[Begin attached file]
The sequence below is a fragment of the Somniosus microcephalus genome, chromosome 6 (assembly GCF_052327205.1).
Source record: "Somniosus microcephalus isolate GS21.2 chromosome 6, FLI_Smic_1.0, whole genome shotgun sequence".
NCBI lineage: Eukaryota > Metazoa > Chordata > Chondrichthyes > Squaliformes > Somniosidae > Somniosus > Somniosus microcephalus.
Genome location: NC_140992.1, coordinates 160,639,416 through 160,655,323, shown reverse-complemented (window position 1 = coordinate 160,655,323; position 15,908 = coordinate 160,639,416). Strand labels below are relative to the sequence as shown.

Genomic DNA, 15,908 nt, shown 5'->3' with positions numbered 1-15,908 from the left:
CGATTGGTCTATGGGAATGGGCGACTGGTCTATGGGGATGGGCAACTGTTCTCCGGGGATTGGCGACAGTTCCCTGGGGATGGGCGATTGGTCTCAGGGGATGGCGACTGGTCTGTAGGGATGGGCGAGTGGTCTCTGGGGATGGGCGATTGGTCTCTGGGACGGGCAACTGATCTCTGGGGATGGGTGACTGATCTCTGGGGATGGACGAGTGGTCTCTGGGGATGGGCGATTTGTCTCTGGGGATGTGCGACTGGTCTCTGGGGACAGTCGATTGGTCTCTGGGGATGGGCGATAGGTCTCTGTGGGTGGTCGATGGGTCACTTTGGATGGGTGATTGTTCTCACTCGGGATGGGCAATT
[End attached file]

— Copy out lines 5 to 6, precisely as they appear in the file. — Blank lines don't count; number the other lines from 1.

Genomic DNA, 15,908 nt, shown 5'->3' with positions numbered 1-15,908 from the left:
CGATTGGTCTATGGGAATGGGCGACTGGTCTATGGGGATGGGCAACTGTTCTCCGGGGATTGGCGACAGTTCCCTGGGGATGGGCGATTGGTCTCAGGGGATGGCGACTGGTCTGTAGGGATGGGCGAGTGGTCTCTGGGGATGGGCGATTGGTCTCTGGGACGGGCAACTGATCTCTGGGGATGGGTGACTGATCTCTGGGGATGGACGAGTGGTCTCTGGGGATGGGCGATTTGTCTCTGGGGATGTGCGACTGGTCTCTGGGGACAGTCGATTGGTCTCTGGGGATGGGCGATAGGTCTCTGTGGGTGGTCGATGGGTCACTTTGGATGGGTGATTGTTCTCACTCGGGATGGGCAATT